Yazzie v. Fezatte et al, No. 2:2016cv00472 - Document 102 (D.N.M. 2018)

Court Description: MEMORANDUM OPINION AND ORDER by Senior District Judge James A. Parker granting and denying re 69 Opposed MOTION for Summary Judgment as further described herein. (bap)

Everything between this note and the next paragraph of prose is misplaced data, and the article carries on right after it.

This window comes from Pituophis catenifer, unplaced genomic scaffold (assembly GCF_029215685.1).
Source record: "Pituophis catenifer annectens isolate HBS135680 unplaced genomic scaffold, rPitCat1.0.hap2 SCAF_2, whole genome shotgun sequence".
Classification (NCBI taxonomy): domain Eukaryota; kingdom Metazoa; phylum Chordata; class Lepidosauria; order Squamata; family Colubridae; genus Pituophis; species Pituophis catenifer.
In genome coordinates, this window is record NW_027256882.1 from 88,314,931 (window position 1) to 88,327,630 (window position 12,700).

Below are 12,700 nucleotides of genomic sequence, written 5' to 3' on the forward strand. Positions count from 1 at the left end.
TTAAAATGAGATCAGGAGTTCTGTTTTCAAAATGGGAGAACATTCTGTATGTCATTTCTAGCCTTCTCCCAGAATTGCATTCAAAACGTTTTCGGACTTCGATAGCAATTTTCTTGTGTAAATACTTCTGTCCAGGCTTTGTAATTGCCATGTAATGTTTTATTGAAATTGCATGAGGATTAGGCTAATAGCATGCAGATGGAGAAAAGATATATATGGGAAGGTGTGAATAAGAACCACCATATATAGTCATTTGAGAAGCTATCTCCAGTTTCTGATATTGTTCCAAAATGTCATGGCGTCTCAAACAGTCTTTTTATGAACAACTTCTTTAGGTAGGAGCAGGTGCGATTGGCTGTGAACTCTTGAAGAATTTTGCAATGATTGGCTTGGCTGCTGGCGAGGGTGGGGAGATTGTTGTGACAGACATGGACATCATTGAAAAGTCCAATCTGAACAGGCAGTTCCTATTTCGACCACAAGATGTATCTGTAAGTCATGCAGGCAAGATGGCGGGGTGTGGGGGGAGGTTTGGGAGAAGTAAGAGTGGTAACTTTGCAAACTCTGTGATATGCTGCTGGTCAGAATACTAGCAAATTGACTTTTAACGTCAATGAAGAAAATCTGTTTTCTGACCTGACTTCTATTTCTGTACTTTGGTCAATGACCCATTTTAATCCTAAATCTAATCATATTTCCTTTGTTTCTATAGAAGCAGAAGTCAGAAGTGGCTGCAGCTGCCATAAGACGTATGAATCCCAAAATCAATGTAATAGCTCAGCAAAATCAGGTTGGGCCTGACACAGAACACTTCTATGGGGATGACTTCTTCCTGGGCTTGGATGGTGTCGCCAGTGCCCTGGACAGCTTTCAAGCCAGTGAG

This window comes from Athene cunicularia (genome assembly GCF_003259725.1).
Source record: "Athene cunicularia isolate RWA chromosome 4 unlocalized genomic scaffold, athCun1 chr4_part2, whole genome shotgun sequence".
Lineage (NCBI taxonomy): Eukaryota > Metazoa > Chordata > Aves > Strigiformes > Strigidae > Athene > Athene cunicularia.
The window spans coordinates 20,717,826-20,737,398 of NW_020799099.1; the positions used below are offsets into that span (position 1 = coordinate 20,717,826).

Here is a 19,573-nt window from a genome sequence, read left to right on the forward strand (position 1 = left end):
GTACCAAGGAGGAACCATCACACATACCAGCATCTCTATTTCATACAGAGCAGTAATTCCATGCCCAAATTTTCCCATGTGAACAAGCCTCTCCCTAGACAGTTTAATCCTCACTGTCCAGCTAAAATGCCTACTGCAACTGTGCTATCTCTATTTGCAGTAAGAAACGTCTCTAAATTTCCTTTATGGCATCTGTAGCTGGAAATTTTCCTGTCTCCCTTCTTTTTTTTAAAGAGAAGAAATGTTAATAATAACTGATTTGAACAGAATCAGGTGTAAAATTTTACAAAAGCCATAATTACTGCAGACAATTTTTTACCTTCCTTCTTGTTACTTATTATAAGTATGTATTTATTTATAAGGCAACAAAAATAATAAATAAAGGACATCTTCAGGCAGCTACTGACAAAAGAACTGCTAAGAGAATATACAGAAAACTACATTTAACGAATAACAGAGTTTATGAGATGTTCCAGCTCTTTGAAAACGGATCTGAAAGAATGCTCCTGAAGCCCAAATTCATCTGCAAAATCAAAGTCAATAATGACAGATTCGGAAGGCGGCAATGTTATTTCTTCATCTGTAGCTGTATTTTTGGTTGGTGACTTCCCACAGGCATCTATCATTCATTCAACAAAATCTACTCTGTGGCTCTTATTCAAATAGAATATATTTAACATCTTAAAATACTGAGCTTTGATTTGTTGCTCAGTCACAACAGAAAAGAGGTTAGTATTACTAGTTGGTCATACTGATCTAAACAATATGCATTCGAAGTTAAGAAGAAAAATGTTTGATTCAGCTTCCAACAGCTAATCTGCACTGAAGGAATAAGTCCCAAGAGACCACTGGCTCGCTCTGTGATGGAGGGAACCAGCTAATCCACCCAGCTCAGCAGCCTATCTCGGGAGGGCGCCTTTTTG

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Yazzie v. Fezatte et al Doc. 102 UNITED STATES DISTRICT COURT DISTRICT OF NEW MEXICO DERRICK YAZZIE, Plaintiff, v. No. 16 - cv - 00472 JAP SETH FEZATTE, and WERNER ENTERPRISES, INC. Defendants. MEMORANDUM OPINION AND ORDER Derrick Yazzie (Plaintiff) filed suit against Defendants Seth Fezatte and Werner Enterprises, Inc. (collectively, Defendants) seeking damages for personal injury he claims resulted from Defendants’ alleged negligence and negligence per se in the operation of a semitractor trailer which struck Plaintiff on Interstate I-40 in New Mexico. 1 Plaintiff also states direct claims against Defendant Werner for negligent hiring, training, supervision, retention and entrustment. On September 11, 2017, Defendants moved for summary judgment on all of Plaintiff’s claims, and this motion has been fully briefed. 2 After careful consideration of the pertinent law, briefing, and exhibits, the Court will grant in part and deny in part Defendants’ Motion, with the result that only Plaintiff’s punitive damages claim will be dismissed. All remaining claims will proceed to trial. 1 See PLAINTIFF’S FIRST AMENDED COMPLAINT (Doc. 7) (Complaint). See WERNER ENTERPRISES, INC. AND SETH FAZATTE’S OPPOSED MOTION FOR SUMMARY JUDGMENT (Doc. 69) (Motion); PLAINTIFF’S RESPONSE IN OPPOSITION TO DEFENDANTS’ MOTION FOR SUMMARY JUDGMENT (Doc. 80) (Response); SETH FEZATTE AND WERNER ENTERPRISES, INC.’S REPLY IN SUPPORT OF SUMMARY JUDGMENT (Doc. 83) (Reply). 2 1 Dockets.Justia.com I. BACKGROUND 3 On November 22, 2013, Plaintiff Derrick Yazzie was walking westbound near mile- marker 18 on Interstate 40 near Gallup, New Mexico when he was struck by a commercial vehicle owned by Defendant Werner Enterprises, Inc. and operated by Defendant Seth Fezatte. Complaint ¶ 5; Def. Mot. Statement of Undisputed Material Facts (UMF) ¶¶ 1-2; Pl. Resp. ¶¶ 34. Prior to the collision, Defendant Fezatte had assumed driving responsibilities from his brother Jaron Fezatte around 7:00 p.m. Central Standard Time (CST) 4 on November 21, 2013 outside of Amarillo, Texas and headed west on Interstate 40. Mot. UMF ¶¶ 5-6, Resp. ¶ 6. Defendant Fezatte stopped for a thirty-minute mandatory Department of Transportation break seventeen miles east of Gallup, New Mexico at 2:15 a.m. CST/1:15 a.m. Mountain Standard Time (MST) on November 22, 2013, and resumed driving at approximately 2:50 a.m. CST/1:50 a.m. MST. Mot. UMF ¶¶ 7, 9, Resp. ¶ 6. Defendant Fezatte testified that as he approached Gallup, New Mexico it was sleeting and weather conditions were “sub-optimal.” Mot. UMF ¶ 10 5; Fezatte Dep. at 90:18 (Doc. 69-3). Defendant Fezatte further testified that as he was driving westbound on Interstate 40 he felt an impact but, believing he struck a deer, continued to drive. Mot. UMF 3 The facts here are undisputed unless otherwise noted. Plaintiff addressed a number of Defendants’ asserted facts with general objections and allegations of his pleading rather than specifying admissible evidence to show that the fact is genuinely disputed. See Anderson v Liberty, Lobby, Inc., 477 U.S. 242, 259 (1986) (“a plaintiff may not, in defending against a motion for summary judgment, rest on mere allegations or denials of his pleadings”). The Federal Rules of Civil Procedure provide, “If a party fails to properly support an assertion of fact or fails to properly address another party’s assertion of fact as required by Rule 56(c), the court may…consider the fact undisputed for purposes of the motion[.]” Fed. R. Civ. P. 56(e). The local rules for the District of New Mexico similarly state that, “All material facts set forth in the statement of the movant will be deemed admitted unless specifically controverted.” D.N.M.LR-Civ. 56.1(b). 4 The time zone changes from Central Standard Time to Mountain Standard Time between Amarillo, Texas and Gallup, New Mexico. 5 Plaintiff disputes this fact without offering specific evidence to controvert it, yet in his objection notes there were “adverse weather conditions.” In the Statement of Material Facts (SMF) that Plaintiff proffered in his Response, Plaintiff cites to the same portion of Fezatte’s testimony referring to the weather conditions. Resp. SMF ¶ 30. Accordingly, the Court deems this fact admitted. See D.N.M.LR-Civ. 56.1(b). 2 ¶¶ 3, 21, Fezatte Dep. at 95:24-96:6 (Doc. 69-3). 6 Defendant Fezatte testified that he pulled over, assessed the damage to the tractor-trailer, and returned to what he believed was the location of the impact to determine whether there was anything in the road. Mot. UMF ¶¶ 21, 23, 25-26; Fezatte Dep. at 96-97, 101-02 (Doc. 69-3); Resp. SMF ¶¶ 34-38, Fezatte Dep. at 98-101 (Doc. 80-4). Finding nothing, he continued westbound on Interstate 40. Around this time, Ruben Cosgrove was also traveling westbound on Interstate 40 operating another commercial vehicle ahead of Defendant Fezatte in the right lane. Mot. UMF ¶¶ 16-17, Resp. ¶ 8. Mr. Cosgrove saw a male, later identified as Plaintiff, walking backwards on the roadway as though he were hitchhiking. Mot. UMF ¶¶ 18-19, Resp. ¶ 8. Mr. Cosgrove contacted authorities reporting a pedestrian on the interstate wearing a black jacket, white t-shirt and jeans. Mot. UMF ¶¶ 27-28, Chischilly Dep. at 21, 26, 31, 38 (Doc. 69-4), Gallup Police Report (Doc 69-1); Resp. ¶ 10. In response to this call, Officer Chavo Waylon Chischilly with the Gallup Police Department was dispatched around 2:36 a.m. MST and, after seeing Plaintiff’s shoe in the middle of the roadway, located Plaintiff lying face down in a muddy roadside area. Mot. UMF ¶¶ 27, 29, Chischilly Dep. at 21, 33-34 (Doc. 69-4); Resp. ¶ 10. Officer J. Koon of the Holbrook Police Department was dispatched in response to an Attempt to Locate (ATL) a blue Werner commercial vehicle with a nonoperational front headlight as described to officers by Mr. Cosgrove. Mot. UMF ¶ 32, Holbrook Police Report at 3 (Doc. 69-6). Officer Koon stopped Defendant Fezatte. Mot. UMF ¶ 33, Holbrook Police Report at 3 (Doc. 69-6). Defendant Fezatte was then interviewed in Holbrook, Arizona by Detective Victor Rodriguez from the Gallup Police Department. Mot. UMF ¶ 39, Rodriguez Dep. at 16-17 6 Plaintiff does not dispute that Defendant Fezatte continued to drive after he felt an impact, but does dispute that Fezatte believed he had struck an animal. Resp. ¶ 5. 3 Doc 69-7). 7 Plaintiff does not recall any of the events leading up to or immediately following the collision. 8 On April 14, 2016, Plaintiff filed a Complaint for Personal Injury Damages in the Eleventh Judicial District Court for the State of New Mexico against Seth Fezatte and Werner Enterprises, Inc. (Doc. 1-1). On May 24, 2016, Defendants removed this action to the United States District Court for the District of New Mexico invoking the Court’s diversity jurisdiction under 28 U.S.C. § 1332. (Doc. 1). On June 21, 2016, Plaintiff filed his First Amended Complaint. (Doc. 7). Plaintiff’s First Amended Complaint broadly asserts two claims for negligence, one claim against Defendant Fezatte (Count I) and the other against Defendant Werner Enterprises, Inc. (Count II). Based on the alleged acts or omissions that Plaintiff enumerated under each negligence claim, the Court interprets the First Amended Complaint to assert the following claims: 1) negligence against Defendant Fezatte directly and against Defendant Werner under a theory of respondeat superior; 2) negligence per se against both Defendants; and 3) negligent training, hiring, supervision, retention and entrustment directly against Defendant Werner Enterprises. Defendants ask the Court to enter summary judgment in their favor on all claims. II. LEGAL STANDARDS Summary judgment is appropriate “if the movant shows that there is no genuine dispute as to any material fact and the movant is entitled to judgment as a matter of law.” Fed. R. Civ. P. 56(a). When applying this standard, the Court “view[s] the facts and evidence submitted by the 7 Plaintiff disputes these facts responding with allegations from his pleadings rather than specific evidence to controvert them, while also citing to portions of the same evidence used by Defendants to support their proposed facts. See Holbrook Police Department, Pl. Ex. 3-A (Doc. 80-5). As a result, the Court will deem these facts as undisputed. 8 Plaintiff disputes Defendants’ UMF ¶¶ 62-79 and 81 regarding the Plaintiff’s memory of the events leading up to the collision with a general objection, stating in part that whether the Plaintiff can recall these events has little bearing on Defendant Fezatte’s alleged negligence.. 4 parties in the light most favorable to the nonmoving party.” Christy v. Travelers Indem. Co. of America, 810 F.3d 1220, 1225 (10th Cir. 2016). A “material” fact is one that “might affect the outcome of the suit under the governing law.” Anderson v. Liberty Lobby, Inc., 477 U.S. 242, 248 (1986). “A dispute over a material fact is ‘genuine’ if a rational jury could find in favor of the nonmoving party on the evidence presented.” E.E.O.C. v. Horizon/CMS Healthcare Corp., 220 F.3d 1184, 1190 (10th Cir. 2000). “[A] defendant may be granted summary judgment whenever plaintiffs fail adequately to support one of the elements of their claim upon which they ha[ve] the burden of proof.” Milne v. USA Cycling Inc., 575 F.3d 1120, 1125-26 (10th Cir. 2009) (internal quotation marks and citation omitted) (second alteration original). In diversity cases, “the substantive law of the forum state governs the analysis of the underlying claims.” Kovnat v. Xanterra Parks & Resorts, 770 F.3d 949, 954 (10th Cir. 2014) (citation omitted). Accordingly, the Court will apply the substantive law of New Mexico. III. DISCUSSION A. Plaintiff’s Negligence Claims Against Defendants Fezatte and Werner Enterprises, Inc. To establish negligence under New Mexico state law Plaintiff must demonstrate that: (1) Defendants owed a duty to Plaintiff; (2) Defendants breached that duty; (3) Plaintiff suffered injury; and (4) breach of a duty was the cause of the injury. See Zamora v. St. Vincent Hosp., 2014-NMSC-035, ¶ 22, 335 P.3d 1243, 1249. Whether a duty exists is a question of law for the courts to decide. Herrera v. Quality Pontiac, 2003-NMSC-018, ¶ 6, 73 P.3d 181, 185-86. But the “question of breach…is a factual one that is typically left to a jury, except in rare cases where the evidence is susceptible to only one possible inference.” Carl v. City of Overland Park, Kan., 65 F.3d 866, 869 (10th Cir. 1995). Proximate cause is also generally a question of fact for the jury. Lujan v. New Mexico Dept. of Transp., 2015-NMCA-005, ¶ 35, 341 P.3d 1, 10. 5 The undisputed facts establish that Defendant Fezatte was driving a commercial vehicle owned by Werner Enterprises, Inc. in the early morning hours of November 22, 2013 that struck Plaintiff who was walking on Interstate 40 near Gallup, New Mexico. Defendant Fezatte testified that he never saw Plaintiff, and believed he had hit an animal. The undisputed facts further establish that Ruben Cosgrove was driving a commercial vehicle in the right lane some distance ahead of Defendant Fezatte and saw Plaintiff dressed in a black shirt and jeans walking backwards on the roadway. These facts do not definitively establish the cause of the accident, and are susceptible to the two different inferences proffered by the parties. Based on the undisputed facts alone, a reasonable juror could infer, as Plaintiff argues, that because Mr. Cosgrove saw Plaintiff in the roadway, Defendant Fezatte also should have been able to see and avoid Plaintiff but did not because he was fatigued, failed to keep a proper lookout, and was driving inappropriately for the weather conditions. Resp. ¶¶ 22-23. From this same set of facts, a reasonable jury could conclude to the contrary, as Defendants claim, that Mr. Fezatte was alert, well-rested, driving safely for the current road conditions, and that no act or omission on his part caused the collision. Rather, Defendants argue that Plaintiff was the proximate cause of the accident because he was walking in the dark on a stretch of Interstate 40 prohibited to pedestrians while wearing dark clothes, and was not visible to Defendant Fezatte. 9 Mot. ¶¶ 97-107, 123. Accordingly, the question of whether Defendant Fezatte breached his duty of care must be left for the jury. Moreover, because there is a factual dispute between the parties as to whose allegedly negligent conduct caused the 9 Defendants also allege that Plaintiff was intoxicated at the time of the collision and that his impaired judgment caused or contributed to cause the accident. Mot. ¶¶ 125-127. Plaintiff filed PLAINTIFF’S MOTION TO STRIKE & OBJECTION TO DEFENDANTS’ SUMMARY JUDGMENT EVIDENCE-EXHIBIT 14 [DOC. 69-14] (Doc. 78) related to the blood alcohol test performed on Plaintiff by Gallup Indian Medical Center, and requests that any facts or arguments set forth by Defendants contending that Plaintiff was impaired should be struck. Because even the undisputed facts are susceptible to more than one reasonable inference, this matter need not be addressed at this time. 6 accident – Defendant Fezatte’s or Plaintiff’s - the proximate cause of Plaintiff’s injuries is a question of fact for the jury. 10 Because genuine issues of material fact remain for trial as to whether Defendant Fezatte breached his duty of care and/or proximately caused Plaintiff’s injuries, the Court will deny summary judgment to Defendants on Plaintiff’s negligence claim against Defendant Fezatte and his claim of respondeat superior against Defendant Werner Enterprises, Inc. See Harrison v. Lucero, 1974-NMCA-085, ¶ 12, 525 P.2d 941, 944 (“the exoneration of the servant removes the foundation upon which to impute negligence to the master”). B. Plaintiff’s Negligence Per Se Claims Against Defendants Fezatte and Werner Enterprises, Inc. In New Mexico, negligence per se consists of four elements: (1) There must be a statute [or regulation] which prescribes certain actions or defines a standard of conduct, either explicitly or implicitly, (2) the defendant must violate the statute [or regulation], (3) the plaintiff must be in the class of persons sought to be protected by the statute, and (4) the harm or injury to the plaintiff must generally be of the type the Legislature through the state sought to prevent. Cobb v. Gammon, 2017-NMCA-022, ¶ 43, 389 P.3d 1058, 1073. In support of his negligence per se claim, Plaintiff relies on alleged violations by both Defendants of several provisions of the Federal Motor Carrier Safety Act and implementing 10 New Mexico courts adopted a system of comparative fault which the state legislature codified in NMSA 1978, §§ 41-3A-1 to -2 (1987). Safeway, Inc. v. Rooter 2000 Plumbing & Drain SSS, 2016-NMSC-009, ¶ 18, 368 P.3d 389, 396. In a pure comparative fault system, “any defendant who establishes the fault of another is a proximate cause of a plaintiff’s injury shall be liable for only that portion of the total dollar amount awarded as damages to the plaintiff that is equal to the ration of such defendant’s fault to the total fault attributed to all persons, including plaintiffs, defendants, and persons not a party to the action.” NMSA 1978, § 41-3A-1(B). 7 regulations, 49 C.F.R. §§ 350, et seq. 11 Complaint ¶¶ 10, 13. Defendants do not specifically address the four elements of a negligence per se claim and do not argue that elements 1, 3 or 4 are not satisfied. Liberally construed, Defendants’ argument appears to be directed at the second element of the negligence per se claim and whether Defendant Fezatte violated the pertinent statute or regulations. Mot. ¶¶ 147-150. Defendants’ only argument is that summary judgment is proper on Plaintiff’s negligence per se claims because Plaintiff cannot present any evidence that Defendant Fezatte’s conduct was the proximate cause of the accident. Id. Though Plaintiff submits facts and general statements that could be interpreted as addressing negligence per se, Plaintiff does not respond directly to Defendants’ argument or address the four elements of a negligence per se claim for each of the regulations he contends Defendants violated. 12 Nevertheless, because the Court has already determined that proximate cause is a question for the jury and Defendants offer no further argument, the Court will deny Defendants’ summary judgment on Plaintiff’s negligence per se claims that are premised on alleged violations of the Federal Motor Carrier Safety Act and implementing regulations. C. Plaintiff’s Claims for Negligent Hiring, Training, Supervision, Retention and Entrustment against Werner Enterprises, Inc. “Negligence in hiring or retention is based on the employer’s negligent acts or omissions in hiring or retaining an employee when the employer knows or should know, through the exercise of reasonable care, that the employee is incompetent or unfit.” Lessard v. Coronodo Paint & Decorating Ctr., Inc., 2007-NMCA-122, ¶ 28, 168 P.3d 155, 165. Similarly, a claim that 11 Plaintiff specifically cites to 49 C.F.R. §§ 391.11, 391.13, 391.15, 391.21, 391.23, 391.25, 391.27, 391.31, 391.33, 391.41, 391.41, 391.45, 391.51, 391.53, 391.63 which he collectively refers to as “Operating a commercial motor vehicle in the U.S. without qualifying under the Federal Motor Carrier Safety Act.” Complaint ¶ 10. As against Defendant Werner Plaintiff claims several violations of Federal Motor Carrier Safety Act Regulations including 49 C.F.R. §§ 395.3 (maximum driving time); 391.11, et seq (operating a commercial motor vehicle in the United States without reasonable qualifications, training, testing and experience); 383.113(b) (basic vehicle control skills, safe driving skills, air brake skills, pre-trip inspection skills); 383.111 (for failing to educate and train Fezatte and other drivers on the “required knowledge elements”). 12 In fact, the term “negligence per se” does not appear at all in Plaintiff’s Response brief. 8 Werner was negligent in training or supervising Defendant Fezatte requires Plaintiff to show that Werner knew or should have known that Defendant Fezatte was unfit as a driver and that Werner nonetheless failed to exercise reasonable care in training or supervising him, thereby causing injury to Plaintiff. See Lessard, 168 P.3d at 165 (“A principal who conducts an activity through an agent is subject to liability for harm to a third party caused by the agent’s conduct if the harm was caused by the principal’s negligence in … training…supervising, or otherwise controlling the agent.” (citing Restatement (Third) of Agency § 7.05(1) (2006)). Negligent entrustment likewise requires Plaintiff to demonstrate that Defendant Werner entrusted its vehicle to Defendant Fezatte, that Werner either knew or should have known that Defendant Fezatte was an incompetent driver, and that Defendant Fezatte’s incompetence caused Plaintiff’s injury. DeMatteo v. Simon, 1991-NMCA-027, ¶ 6, 812 P.2d 361, 363. Once again, Defendants center their entire argument in favor of summary judgment on Plaintiff’s direct claims against Defendant Werner Enterprises on their allegation that Plaintiff cannot establish evidence that Defendant Fezatte’s conduct proximately caused the collision. Mot. ¶¶ 139-146. The Court notes that in response, Plaintiff fails to directly address Defendant’s argument or demonstrate that he can satisfy the elements of these direct claims, nor does he provide evidence of alleged deficiencies on Defendant Werner’s part in hiring, training, supervising and retaining Defendant Fezatte with the exception of some unsupported conclusory statements from Plaintiff’s proposed expert Wayne Miller, whose disputed opinions are the subject of another motion. 13 Resp. ¶ 54. Yet, because the Court has already determined that Defendants’ alleged negligence is a question of fact to be determined by the jury, absent another 13 See SETH FEZATTE AND WERNER ENTERPRISES, INC.’S OPPOSED MOTION TO EXCLUDE SHAWN WAYNE MILLER’S PURPORTED “EXPERT” OPINIONS. (Doc. 68). 9 argument from Defendant, the Court will deny summary judgment to Defendants on Plaintiff’s claims of negligent hiring, training, supervision, retention and entrustment. D. Plaintiff’s Claim for Punitive Damages Defendants argue that Plaintiff is not entitled to punitive damages because Plaintiff lacks any evidence to establish that Defendant Fezatte had a culpable mental state. Reply ¶ 26. In response, Plaintiff merely states that “evidence shows that Defendants’ negligent operation of the commercial motor vehicle in striking Plaintiff and causing him to suffer” injury are issues of fact for the jury to decide. (Doc. 80 at ¶ 65) (emphasis added). Under New Mexico law, negligent conduct alone is insufficient to support a finding of punitive damages. Rather, “[t]o be liable for punitive damages, a wrongdoer must have some culpable mental state, and the wrongdoer’s conduct must rise to a willful, wanton, malicious reckless, oppressive, or fraudulent level[.]” Clay v. Ferrellgas, Inc., 1994-NMSC-080, ¶ 12, 118 N.M. 266, 269 (internal citations omitted); see also NMRA, Civ. UJI 13-1827 (instructing that punitive damages may be awarded against the tortfeasor if that person’s conduct “was malicious, willful, reckless, wanton, fraudulent or in bad faith”). The New Mexico Uniform Jury Instruction (UJI) 13-1827 further defines these terms: Malicious conduct is the intentional doing of a wrongful act with the knowledge that the act was wrongful. Willful conduct is the intentional doing of an act with the knowledge that harm may result. Reckless conduct is the intentional doing of an act with utter indifference to the consequences. When there is a high risk of danger, conduct that breaches the duty of care is more likely to demonstrate recklessness. Wanton conduct is the doing of an act with utter indifference to or conscious disregard for a person’s safety. Plaintiff has not offered sufficient evidentiary support for his punitive damages claims, despite the opportunity to create a genuine dispute as to material facts. Depositions have been taken from the Plaintiff, Defendant Fezatte, Wayne Miller, Plaintiff’s retained expert in trucking 10 safety, and officers who responded to the incident that is the subject of this suit including Officer Chischilly and Detective Rodriguez. Plaintiff has not cited to any deposition testimony or other evidence to raise an issue regarding whether Defendant Fezatte’s conduct was “malicious, willful, reckless, wanton, fraudulent or in bad faith.” NMRA, Civ. UJI 13-1827. Plaintiff has not met his burden on summary judgment to demonstrate that there is a genuine issue of fact for trial regarding Defendant Fezatte’s culpable mental state that would support a punitive damages claim. The Court will grant summary judgment in favor of Defendants on Plaintiff’s punitive damages claim. IT IS THEREFORE ORDRED that WERNER ENTERPRISES, INC. AND SETH FEZATTES’S OPPOSED MOTION FOR SUMMARY JUDGMENT (Doc. 69) is GRANTED as to Plaintiff’s claims for punitive damages, and DENIED as to Plaintiff’s claims for negligence per se and negligence against both Defendants, and as to negligent hiring, training, supervision, retention and entrustment directly against Defendant Werner Enterprises, Inc. ______________________________________ SENIOR UNITED STATES DISTRICT JUDGE 11